The voltage signal from point A (FIG. 3) is supplied to the negative terminal of comparator 116, and the positive terminal of comparator 118. The comparator outputs are combined at point C, and are tied via a pull-up resistor 117 to +5 volts.
Voltage threshold T1 is set such that when the battery 12 is sufficiently low, the tone's amplitude is reduced such that the voltage at point A falls below threshold T1, thus making the voltage at point C go high. This high signal at point C is fed to a suitable low battery indication circuit. Representative examples of such a circuit would be a microcontroller that operates an LED, or LCD display, or other visual or audible indicator, or a suitable alarm or warning circuit.
In order to keep the low battery indication circuit from not coming on when the transmitter 10 is turned off, a second threshold T2 is set such that when the amplitude of the tone at point A falls below T2 (indicating transmitter 10 is OFF), comparator 118 pulls to ground, sending a low signal at point C to the microcontroller, which tells the indication circuit to not activate the indicator. Many comparators could be used to detect more amplitude levels if greater resolution is desired.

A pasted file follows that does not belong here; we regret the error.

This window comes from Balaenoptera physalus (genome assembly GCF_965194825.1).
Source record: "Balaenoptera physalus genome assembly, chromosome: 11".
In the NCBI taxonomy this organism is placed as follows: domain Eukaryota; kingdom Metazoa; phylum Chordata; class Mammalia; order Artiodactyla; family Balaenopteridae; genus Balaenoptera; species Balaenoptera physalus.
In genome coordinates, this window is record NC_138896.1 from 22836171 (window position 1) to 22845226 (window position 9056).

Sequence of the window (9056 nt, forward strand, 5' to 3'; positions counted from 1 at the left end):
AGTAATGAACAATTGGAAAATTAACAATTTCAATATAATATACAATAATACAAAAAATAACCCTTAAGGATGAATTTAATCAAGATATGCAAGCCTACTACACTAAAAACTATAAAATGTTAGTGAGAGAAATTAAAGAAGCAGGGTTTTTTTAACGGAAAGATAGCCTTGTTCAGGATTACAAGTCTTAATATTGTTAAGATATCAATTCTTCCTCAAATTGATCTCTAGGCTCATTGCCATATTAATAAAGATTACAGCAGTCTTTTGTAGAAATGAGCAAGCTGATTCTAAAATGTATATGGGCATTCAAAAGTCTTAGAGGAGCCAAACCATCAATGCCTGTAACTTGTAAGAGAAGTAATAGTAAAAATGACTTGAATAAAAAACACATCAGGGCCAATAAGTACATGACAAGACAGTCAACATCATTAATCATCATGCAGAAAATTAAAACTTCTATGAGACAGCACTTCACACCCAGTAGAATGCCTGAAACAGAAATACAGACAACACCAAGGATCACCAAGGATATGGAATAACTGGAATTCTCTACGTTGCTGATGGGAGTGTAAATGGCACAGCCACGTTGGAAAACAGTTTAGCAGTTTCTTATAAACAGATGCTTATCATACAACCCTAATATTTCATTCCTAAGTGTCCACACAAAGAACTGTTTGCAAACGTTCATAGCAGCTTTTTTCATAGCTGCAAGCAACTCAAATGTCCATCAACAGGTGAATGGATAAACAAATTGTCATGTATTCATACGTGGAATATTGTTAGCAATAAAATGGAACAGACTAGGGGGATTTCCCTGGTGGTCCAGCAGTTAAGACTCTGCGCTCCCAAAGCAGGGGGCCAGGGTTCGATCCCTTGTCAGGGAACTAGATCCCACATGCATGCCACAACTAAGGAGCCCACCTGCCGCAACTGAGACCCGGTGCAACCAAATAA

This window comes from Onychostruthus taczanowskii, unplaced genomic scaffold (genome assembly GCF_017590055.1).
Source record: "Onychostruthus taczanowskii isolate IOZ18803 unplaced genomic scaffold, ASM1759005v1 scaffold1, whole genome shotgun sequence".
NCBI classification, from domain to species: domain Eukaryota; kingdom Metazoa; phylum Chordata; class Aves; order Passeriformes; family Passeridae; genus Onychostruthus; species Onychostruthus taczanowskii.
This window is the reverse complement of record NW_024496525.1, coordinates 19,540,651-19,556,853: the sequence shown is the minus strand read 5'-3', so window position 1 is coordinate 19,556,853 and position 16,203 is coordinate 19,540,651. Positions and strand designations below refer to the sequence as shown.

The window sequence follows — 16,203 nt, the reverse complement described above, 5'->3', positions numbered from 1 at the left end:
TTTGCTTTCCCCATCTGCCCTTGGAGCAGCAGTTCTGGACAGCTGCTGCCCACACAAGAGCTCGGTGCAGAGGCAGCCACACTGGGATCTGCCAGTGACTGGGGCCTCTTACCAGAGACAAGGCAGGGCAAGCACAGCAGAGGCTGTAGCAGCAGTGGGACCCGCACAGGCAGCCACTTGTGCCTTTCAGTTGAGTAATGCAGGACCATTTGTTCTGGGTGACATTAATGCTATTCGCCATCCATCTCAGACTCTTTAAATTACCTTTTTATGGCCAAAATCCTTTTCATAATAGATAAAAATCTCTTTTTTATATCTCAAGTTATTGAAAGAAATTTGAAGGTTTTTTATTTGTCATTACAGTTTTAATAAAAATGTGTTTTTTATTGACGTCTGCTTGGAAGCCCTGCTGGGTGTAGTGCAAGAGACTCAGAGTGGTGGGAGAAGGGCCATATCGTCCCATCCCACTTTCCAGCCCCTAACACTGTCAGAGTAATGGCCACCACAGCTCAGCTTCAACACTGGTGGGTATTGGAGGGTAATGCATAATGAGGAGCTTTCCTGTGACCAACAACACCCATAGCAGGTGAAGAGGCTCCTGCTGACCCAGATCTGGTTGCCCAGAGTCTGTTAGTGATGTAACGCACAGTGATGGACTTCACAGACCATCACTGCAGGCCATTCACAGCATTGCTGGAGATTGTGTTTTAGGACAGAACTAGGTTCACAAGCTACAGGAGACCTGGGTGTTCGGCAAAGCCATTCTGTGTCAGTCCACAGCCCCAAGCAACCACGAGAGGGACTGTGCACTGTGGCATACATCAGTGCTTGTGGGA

Persons of skill in the art will recognize that other methods of changing the amplitude of the tone signal may be made to indicate a low battery condition in the transmitter. For example, FIG. 5 shows the tone oscillator 20 circuit in the transmitter 10. The amplitude of the tone signal passed to the summing amplifier 34 (FIG. 2) may be varied by switching in and out the filter capacitor 120 in the buffer/filter portion 21 of the tone oscillator 20, as shown in FIG. 6. When a logic high signal is placed at point 122 from microcontroller 50, indicating a low battery condition, transistor 44 is switched on, causing tone level to drop at the input to the summing amp 34. An alternative circuit, shown in FIG. 7, has a resistor R in series with transistor 44, placed in parallel with capacitor 120. Another option would be to let the microcontroller 50 pull the resistor R to ground, instead of using the transistor (see FIG. 9), and similarly with the capacitor. In all of these examples, the goal is simply to change (e.g., reduce) the voltage on the output conductor 130 of the tone oscillator 20 when a low battery condition is present. If the alternative circuit of FIG. 6 is used, the capacitor 120 is part of the RC filter, switching it out may result in the second harmonic of the tone signal being present on the input to the summing amplifier 34, which may be undesirable. Hence, the embodiment of FIG. 2 is preferred to FIGS. 6, 7. and 9, because the RC filter effect of capacitor 120 is preserved. Of course, the simplest choice (and, the one that works best) is running the oscillator as shown in FIG. 1.